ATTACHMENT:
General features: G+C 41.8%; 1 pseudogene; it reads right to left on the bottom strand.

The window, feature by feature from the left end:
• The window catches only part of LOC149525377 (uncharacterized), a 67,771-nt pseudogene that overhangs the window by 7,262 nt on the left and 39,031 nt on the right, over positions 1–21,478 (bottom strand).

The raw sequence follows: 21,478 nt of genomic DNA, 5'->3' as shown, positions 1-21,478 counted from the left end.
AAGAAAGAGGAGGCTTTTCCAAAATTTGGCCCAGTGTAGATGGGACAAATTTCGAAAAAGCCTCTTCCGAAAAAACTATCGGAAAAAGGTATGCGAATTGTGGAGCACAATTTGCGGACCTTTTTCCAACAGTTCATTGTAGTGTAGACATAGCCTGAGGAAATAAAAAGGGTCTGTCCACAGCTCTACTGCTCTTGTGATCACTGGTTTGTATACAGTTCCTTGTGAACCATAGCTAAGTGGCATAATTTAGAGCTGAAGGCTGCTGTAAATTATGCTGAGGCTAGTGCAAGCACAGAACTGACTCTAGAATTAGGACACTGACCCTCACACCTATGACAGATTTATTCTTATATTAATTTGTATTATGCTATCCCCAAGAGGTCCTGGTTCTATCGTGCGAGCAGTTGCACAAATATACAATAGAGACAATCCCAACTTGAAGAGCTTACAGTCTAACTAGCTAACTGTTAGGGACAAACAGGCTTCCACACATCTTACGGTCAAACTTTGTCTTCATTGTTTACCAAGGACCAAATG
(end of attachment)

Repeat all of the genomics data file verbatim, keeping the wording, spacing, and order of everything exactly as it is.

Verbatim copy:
General features: G+C 41.8%; 1 pseudogene; it reads right to left on the bottom strand.

The window, feature by feature from the left end:
• The window catches only part of LOC149525377 (uncharacterized), a 67,771-nt pseudogene that overhangs the window by 7,262 nt on the left and 39,031 nt on the right, over positions 1–21,478 (bottom strand).

The raw sequence follows: 21,478 nt of genomic DNA, 5'->3' as shown, positions 1-21,478 counted from the left end.
AAGAAAGAGGAGGCTTTTCCAAAATTTGGCCCAGTGTAGATGGGACAAATTTCGAAAAAGCCTCTTCCGAAAAAACTATCGGAAAAAGGTATGCGAATTGTGGAGCACAATTTGCGGACCTTTTTCCAACAGTTCATTGTAGTGTAGACATAGCCTGAGGAAATAAAAAGGGTCTGTCCACAGCTCTACTGCTCTTGTGATCACTGGTTTGTATACAGTTCCTTGTGAACCATAGCTAAGTGGCATAATTTAGAGCTGAAGGCTGCTGTAAATTATGCTGAGGCTAGTGCAAGCACAGAACTGACTCTAGAATTAGGACACTGACCCTCACACCTATGACAGATTTATTCTTATATTAATTTGTATTATGCTATCCCCAAGAGGTCCTGGTTCTATCGTGCGAGCAGTTGCACAAATATACAATAGAGACAATCCCAACTTGAAGAGCTTACAGTCTAACTAGCTAACTGTTAGGGACAAACAGGCTTCCACACATCTTACGGTCAAACTTTGTCTTCATTGTTTACCAAGGACCAAATG